Administrative law – Decisions reviewed – University Appeal Board – Adjournment of hearing – Judicial review – Appeals – Procedural requirements and fairness – Standard of review – Reasonableness- Universities – Student discipline
Spence v. University of Toronto,  O.J. No. 877, 2019 ONSC 1085, Ontario Superior Court of Justice, February 21, 2019, K.E. Swinton, D.L. Corbett and A. Doyle JJ.
The applicant sought judicial review of a decision from the Discipline Appeals Board of the University of Toronto (the “Appeals Board”) which dismissed the applicants appeal from the Tribunal of the University of Toronto (the “Tribunal”). The Tribunal found the applicant guilty of academic dishonesty after evidence revealed plagiarism in the applicant’s doctoral thesis. The Tribunal accepted that the applicant should be awarded a grade of zero and recommended to the President of the University that the applicant’s degree be cancelled, and he be expelled from the University. At the Tribunal hearing, the applicant argued that he was denied procedural fairness when the Tribunal declined to grant an adjournment and conducted the liability and penalty proceeding in one hearing.
The Appeals Board held that it was not unfair to deny an adjournment or that it was unfair to proceed directly to the penalty hearing. The Appeals Board upheld the decision of the Tribunal on both liability and penalty.
On judicial review, the applicant argued that he was denied procedural fairness when the Tribunal declined to grant an adjournment and conducted the proceeding in one hearing rather than bifurcating liability and penalty. The applicant also argued that the Appeals Board decision was unreasonable.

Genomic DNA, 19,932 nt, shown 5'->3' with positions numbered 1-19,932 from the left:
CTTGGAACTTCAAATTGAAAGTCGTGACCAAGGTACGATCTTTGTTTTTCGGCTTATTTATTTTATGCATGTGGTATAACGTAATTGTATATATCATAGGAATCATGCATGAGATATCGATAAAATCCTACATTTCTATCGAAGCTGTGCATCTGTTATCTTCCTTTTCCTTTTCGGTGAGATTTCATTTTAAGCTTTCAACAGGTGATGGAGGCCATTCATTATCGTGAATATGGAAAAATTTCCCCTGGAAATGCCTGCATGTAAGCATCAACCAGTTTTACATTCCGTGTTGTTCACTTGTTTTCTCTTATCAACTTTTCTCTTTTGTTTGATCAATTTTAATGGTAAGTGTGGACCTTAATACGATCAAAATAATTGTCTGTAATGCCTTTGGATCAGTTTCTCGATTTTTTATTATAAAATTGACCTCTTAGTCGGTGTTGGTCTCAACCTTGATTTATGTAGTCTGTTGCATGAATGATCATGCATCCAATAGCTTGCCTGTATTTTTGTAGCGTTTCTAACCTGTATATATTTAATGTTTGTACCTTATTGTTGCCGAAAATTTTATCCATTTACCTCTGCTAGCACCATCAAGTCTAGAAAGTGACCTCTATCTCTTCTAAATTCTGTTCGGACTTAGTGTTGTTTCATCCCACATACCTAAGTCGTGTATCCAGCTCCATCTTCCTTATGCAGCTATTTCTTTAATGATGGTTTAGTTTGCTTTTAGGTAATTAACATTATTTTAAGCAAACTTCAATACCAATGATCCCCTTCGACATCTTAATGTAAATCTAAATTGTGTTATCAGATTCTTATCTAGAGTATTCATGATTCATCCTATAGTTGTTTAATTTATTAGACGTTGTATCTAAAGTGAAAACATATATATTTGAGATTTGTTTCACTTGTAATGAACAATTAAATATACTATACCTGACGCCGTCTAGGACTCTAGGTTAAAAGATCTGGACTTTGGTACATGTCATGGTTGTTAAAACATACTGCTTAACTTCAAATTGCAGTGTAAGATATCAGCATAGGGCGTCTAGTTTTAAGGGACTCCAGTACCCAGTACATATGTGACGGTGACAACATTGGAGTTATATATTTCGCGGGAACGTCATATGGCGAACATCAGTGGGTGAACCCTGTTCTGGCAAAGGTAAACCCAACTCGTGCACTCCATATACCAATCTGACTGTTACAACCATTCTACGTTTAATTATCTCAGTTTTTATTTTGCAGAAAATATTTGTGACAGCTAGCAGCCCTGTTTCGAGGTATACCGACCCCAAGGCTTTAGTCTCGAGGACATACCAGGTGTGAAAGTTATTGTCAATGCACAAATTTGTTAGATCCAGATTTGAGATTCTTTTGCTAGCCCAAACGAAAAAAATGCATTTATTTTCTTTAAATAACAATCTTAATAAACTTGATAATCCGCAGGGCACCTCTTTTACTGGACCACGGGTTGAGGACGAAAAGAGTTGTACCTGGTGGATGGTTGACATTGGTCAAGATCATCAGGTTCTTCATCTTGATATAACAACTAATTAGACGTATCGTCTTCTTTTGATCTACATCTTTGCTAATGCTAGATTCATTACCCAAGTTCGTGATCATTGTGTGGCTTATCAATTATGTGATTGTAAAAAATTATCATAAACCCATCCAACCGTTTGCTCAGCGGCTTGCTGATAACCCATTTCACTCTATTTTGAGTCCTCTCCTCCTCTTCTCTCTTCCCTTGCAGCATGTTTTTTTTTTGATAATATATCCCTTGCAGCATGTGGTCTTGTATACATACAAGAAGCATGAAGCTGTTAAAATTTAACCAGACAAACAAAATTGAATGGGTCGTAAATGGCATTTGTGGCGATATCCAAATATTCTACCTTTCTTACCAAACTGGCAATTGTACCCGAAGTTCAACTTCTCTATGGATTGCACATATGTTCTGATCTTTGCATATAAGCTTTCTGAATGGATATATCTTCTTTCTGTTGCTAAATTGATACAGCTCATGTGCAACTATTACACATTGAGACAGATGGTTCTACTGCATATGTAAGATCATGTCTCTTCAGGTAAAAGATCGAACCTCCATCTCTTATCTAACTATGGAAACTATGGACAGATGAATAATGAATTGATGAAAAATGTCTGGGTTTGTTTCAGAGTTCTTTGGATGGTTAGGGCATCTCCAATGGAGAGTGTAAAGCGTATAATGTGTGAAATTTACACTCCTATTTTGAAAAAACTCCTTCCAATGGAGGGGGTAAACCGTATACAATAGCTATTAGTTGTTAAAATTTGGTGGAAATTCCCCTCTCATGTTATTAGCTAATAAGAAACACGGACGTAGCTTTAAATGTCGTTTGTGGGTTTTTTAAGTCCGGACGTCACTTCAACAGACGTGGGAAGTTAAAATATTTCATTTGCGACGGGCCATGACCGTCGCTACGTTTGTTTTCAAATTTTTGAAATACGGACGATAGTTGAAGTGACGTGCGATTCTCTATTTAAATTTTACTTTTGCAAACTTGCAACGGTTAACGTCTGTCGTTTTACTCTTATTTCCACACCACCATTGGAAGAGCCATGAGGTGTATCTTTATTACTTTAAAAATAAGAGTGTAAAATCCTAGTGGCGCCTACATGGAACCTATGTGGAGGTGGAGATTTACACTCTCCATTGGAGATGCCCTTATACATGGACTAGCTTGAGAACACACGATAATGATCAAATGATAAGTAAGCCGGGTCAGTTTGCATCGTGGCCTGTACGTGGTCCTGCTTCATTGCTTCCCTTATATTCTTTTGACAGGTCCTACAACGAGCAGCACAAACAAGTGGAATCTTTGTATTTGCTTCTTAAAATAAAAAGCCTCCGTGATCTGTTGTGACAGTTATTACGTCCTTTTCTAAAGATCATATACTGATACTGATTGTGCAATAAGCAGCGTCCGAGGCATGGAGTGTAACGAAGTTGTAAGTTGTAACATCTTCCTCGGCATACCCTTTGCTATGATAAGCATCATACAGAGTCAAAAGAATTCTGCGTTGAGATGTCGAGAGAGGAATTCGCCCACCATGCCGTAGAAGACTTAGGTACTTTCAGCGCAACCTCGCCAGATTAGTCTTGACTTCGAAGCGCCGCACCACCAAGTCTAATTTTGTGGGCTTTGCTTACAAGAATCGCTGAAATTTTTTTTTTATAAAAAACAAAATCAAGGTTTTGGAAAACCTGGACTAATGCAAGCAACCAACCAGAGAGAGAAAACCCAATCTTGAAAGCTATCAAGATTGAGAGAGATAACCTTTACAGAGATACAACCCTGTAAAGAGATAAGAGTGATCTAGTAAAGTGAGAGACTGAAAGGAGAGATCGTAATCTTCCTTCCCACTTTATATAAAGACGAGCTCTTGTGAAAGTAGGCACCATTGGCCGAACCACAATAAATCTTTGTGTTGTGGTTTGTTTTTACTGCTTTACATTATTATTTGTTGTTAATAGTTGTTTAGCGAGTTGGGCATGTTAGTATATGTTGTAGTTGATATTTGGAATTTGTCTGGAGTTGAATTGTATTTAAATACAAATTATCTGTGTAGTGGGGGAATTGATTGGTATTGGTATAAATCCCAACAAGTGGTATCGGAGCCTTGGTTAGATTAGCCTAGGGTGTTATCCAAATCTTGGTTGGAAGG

The Court held that the Tribunal’s denial to grant a further adjournment was reasonable given the procedural history and lack of fresh medical evidence that might otherwise necessitate an adjournment. The Court held that it was not essential to bifurcate liability and penalty as the Tribunal provided the applicant with notice that there is only one proceeding before the Tribunal and therefore, the Appeals Board decision to proceed directly to the penalty hearing was reasonable.
With respect to the merits of the Appeals Board decision, the Court held that it was “manifestly reasonable” not to intervene in the Tribunal’s decision. The application for judicial review was dismissed with fixed costs awarded to the respondent.
This case was digested by Jackson C. Doyle, and first published in the LexisNexis® Harper Grey Administrative Law Netletter and the Harper Grey Administrative Law Newsletter. If you would like to discuss this case further, please contact Jackson C. Doyle at email@example.com.
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